Russia’s military reforms respond to NATO expansion, Ukraine Chief of General Staff

  • Reforms call for the creation of two additional military districts
  • Army Corps is stationed near the border with Finland
  • Armed forces will be reinforced in areas Moscow claims to annex

23 Jan. (Reuters) – Russia’s new military reforms come in response to possible NATO expansion and the use of Kiev by the “collective West” to wage a hybrid war against Russia, said the newly appointed general in charge of Russia’s military operations in Ukraine.

Valery Gerasimov also admitted in his first public remarks since taking office on January 11 that he had trouble mobilizing troops after President Vladimir Putin was forced by public criticism to reprimand the military.

The military reforms, announced in mid-January, have been approved by Putin and can be modified to respond to threats to Russian security, Gerasimov told news website Argumenty i Fakty in remarks published late Monday.

“Today, such threats include the North Atlantic Alliance’s aspirations to expand into Finland and Sweden, as well as the use of Ukraine as a tool for waging a hybrid war against our country,” said Gerasimov, who is also the head of Russia. is. military general staff.

Finland and Sweden applied to join the North Atlantic Treaty Organization last year after Russia invaded Ukraine.

Under Moscow’s new military plan, an army corps will be added to Karelia in northern Russia, which borders Finland.

The reforms also call for two additional military districts, Moscow and Leningrad, that existed before being merged in 2010 to form part of the Western Military District.

In Ukraine, Russia will add three motorized rifle divisions as part of combined arms formations in the Kherson and Zaporizhzhia regions, which Moscow claims it annexed in September.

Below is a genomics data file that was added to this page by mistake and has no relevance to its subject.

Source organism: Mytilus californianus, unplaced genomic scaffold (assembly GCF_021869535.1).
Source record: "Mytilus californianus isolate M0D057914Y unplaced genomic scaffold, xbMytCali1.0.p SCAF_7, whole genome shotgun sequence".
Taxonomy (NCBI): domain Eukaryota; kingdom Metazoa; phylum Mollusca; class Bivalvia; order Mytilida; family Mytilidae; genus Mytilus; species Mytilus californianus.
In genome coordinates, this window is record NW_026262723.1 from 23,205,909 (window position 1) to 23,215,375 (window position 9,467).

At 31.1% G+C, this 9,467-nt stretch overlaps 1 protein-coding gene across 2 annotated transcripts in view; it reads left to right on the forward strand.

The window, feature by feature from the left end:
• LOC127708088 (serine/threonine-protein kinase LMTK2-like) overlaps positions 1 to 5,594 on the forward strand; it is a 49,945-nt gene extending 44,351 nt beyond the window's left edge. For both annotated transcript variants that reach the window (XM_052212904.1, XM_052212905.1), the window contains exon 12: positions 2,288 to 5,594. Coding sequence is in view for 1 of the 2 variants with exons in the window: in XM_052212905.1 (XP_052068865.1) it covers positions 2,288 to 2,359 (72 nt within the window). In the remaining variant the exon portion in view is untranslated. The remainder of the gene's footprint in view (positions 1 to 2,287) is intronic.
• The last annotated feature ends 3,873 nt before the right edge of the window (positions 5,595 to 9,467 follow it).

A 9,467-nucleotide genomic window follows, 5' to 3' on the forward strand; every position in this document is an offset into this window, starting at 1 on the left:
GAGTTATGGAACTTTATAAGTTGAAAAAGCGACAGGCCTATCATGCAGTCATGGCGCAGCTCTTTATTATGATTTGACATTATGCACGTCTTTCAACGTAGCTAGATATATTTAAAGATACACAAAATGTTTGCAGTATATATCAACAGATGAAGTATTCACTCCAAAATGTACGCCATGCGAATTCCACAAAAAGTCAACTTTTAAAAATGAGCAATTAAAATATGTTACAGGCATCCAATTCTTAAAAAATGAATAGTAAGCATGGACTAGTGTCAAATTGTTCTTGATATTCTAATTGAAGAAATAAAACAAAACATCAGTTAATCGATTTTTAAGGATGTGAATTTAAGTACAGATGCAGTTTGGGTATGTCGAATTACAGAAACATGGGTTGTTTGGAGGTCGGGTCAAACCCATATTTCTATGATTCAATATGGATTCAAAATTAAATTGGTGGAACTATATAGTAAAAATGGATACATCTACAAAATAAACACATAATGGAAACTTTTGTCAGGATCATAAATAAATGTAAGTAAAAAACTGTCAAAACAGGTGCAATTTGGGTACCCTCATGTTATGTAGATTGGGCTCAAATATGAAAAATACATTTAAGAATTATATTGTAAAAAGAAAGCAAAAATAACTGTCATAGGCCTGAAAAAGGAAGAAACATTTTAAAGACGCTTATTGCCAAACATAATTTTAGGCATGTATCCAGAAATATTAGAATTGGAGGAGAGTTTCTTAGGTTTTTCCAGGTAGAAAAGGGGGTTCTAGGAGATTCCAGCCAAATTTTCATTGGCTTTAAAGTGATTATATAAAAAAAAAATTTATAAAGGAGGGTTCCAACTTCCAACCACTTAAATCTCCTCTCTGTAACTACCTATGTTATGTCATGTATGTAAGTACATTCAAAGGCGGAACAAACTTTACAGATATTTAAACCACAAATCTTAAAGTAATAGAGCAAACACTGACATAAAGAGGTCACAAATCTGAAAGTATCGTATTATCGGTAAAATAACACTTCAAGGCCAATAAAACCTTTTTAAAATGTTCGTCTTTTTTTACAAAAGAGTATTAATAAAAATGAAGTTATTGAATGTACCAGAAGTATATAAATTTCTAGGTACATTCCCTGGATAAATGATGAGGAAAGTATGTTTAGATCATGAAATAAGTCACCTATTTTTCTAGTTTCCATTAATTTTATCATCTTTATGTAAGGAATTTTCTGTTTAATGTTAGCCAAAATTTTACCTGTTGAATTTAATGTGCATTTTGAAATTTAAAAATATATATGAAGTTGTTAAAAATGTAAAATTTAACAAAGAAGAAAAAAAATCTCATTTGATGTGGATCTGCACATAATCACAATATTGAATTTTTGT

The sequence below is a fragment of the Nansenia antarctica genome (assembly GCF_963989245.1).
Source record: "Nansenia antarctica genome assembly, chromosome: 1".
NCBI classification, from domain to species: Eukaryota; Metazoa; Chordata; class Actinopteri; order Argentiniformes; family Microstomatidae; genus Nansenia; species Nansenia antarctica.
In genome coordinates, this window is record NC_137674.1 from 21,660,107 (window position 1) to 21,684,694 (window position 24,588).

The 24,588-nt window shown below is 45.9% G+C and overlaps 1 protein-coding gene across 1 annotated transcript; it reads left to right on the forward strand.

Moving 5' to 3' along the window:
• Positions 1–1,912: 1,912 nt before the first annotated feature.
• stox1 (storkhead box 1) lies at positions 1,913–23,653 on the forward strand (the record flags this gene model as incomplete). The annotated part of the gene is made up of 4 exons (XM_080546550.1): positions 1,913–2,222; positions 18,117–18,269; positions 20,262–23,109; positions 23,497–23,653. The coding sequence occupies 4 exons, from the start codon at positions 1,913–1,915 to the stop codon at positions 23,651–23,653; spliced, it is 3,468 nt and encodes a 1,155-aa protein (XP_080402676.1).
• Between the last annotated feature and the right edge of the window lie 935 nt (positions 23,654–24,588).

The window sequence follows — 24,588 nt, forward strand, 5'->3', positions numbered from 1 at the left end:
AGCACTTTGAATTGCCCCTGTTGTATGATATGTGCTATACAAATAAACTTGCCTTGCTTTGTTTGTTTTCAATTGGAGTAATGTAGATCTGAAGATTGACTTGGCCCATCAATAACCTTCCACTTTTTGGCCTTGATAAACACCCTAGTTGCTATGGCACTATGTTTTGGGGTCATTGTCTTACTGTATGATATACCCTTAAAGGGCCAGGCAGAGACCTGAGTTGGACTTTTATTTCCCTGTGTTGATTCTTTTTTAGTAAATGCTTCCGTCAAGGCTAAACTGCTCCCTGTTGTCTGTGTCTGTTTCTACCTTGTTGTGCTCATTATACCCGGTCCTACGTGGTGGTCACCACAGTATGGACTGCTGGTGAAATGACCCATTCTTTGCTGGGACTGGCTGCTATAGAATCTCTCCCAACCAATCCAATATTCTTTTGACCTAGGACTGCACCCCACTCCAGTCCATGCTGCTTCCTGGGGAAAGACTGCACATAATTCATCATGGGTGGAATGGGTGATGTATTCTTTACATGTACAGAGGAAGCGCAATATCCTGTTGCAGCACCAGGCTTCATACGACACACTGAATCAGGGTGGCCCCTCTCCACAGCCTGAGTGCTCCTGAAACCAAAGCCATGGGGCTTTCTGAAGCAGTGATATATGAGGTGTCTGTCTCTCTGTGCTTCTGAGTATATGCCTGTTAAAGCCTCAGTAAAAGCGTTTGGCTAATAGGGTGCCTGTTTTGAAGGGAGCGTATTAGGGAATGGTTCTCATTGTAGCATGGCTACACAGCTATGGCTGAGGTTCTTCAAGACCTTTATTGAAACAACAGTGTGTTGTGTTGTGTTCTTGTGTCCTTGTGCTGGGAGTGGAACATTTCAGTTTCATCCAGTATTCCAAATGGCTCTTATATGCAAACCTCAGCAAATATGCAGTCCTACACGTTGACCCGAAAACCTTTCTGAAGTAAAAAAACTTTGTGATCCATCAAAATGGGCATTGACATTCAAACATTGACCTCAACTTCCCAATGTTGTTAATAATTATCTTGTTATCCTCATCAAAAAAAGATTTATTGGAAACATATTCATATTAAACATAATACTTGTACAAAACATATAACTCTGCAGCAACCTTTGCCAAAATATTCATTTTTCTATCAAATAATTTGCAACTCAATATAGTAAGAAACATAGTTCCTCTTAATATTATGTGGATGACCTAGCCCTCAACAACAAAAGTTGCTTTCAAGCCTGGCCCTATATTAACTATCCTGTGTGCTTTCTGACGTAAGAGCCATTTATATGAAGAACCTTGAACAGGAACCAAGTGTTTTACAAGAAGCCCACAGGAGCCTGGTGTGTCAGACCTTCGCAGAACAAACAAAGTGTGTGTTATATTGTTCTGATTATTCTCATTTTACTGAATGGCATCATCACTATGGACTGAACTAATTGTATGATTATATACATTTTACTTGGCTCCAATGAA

“The main purpose of this work is to guarantee the protection of the sovereignty and territorial integrity of our country,” said Gerasimov.


Gerasimov added that modern Russia has never seen such an “intensity of military hostilities”, forcing it to launch offensive operations to stabilize the situation.

“Our country and its armed forces are acting today against the entire collective West,” Gerasimov said.

In the 11 months since invading Ukraine, Russia has shifted its rhetoric on the war from an operation to “denazify” and “demilitarize” its neighbor to an increasingly strong defense against an aggressive West.

Kiev and its Western allies are calling it an unprovoked act of aggression, and the West is sending increasingly heavy weapons to Ukraine to help it resist Russian forces.

Gerasimov and the Defense Ministry leadership have come under sharp criticism for multiple battlefield setbacks and Moscow’s failure to secure victory in a campaign the Kremlin had expected to last only a short time.

The country’s mobilization of some 300,000 additional personnel in the fall was chaotic.

“The system of mobilization training in our country was not fully adapted to the new modern economic conditions,” said Gerasimov. “So I had to fix everything along the way.”

Written by Lidia Kelly in Melbourne; Edited by Himani Sarkar

Our Standards: The Thomson Reuters Principles of Trust.

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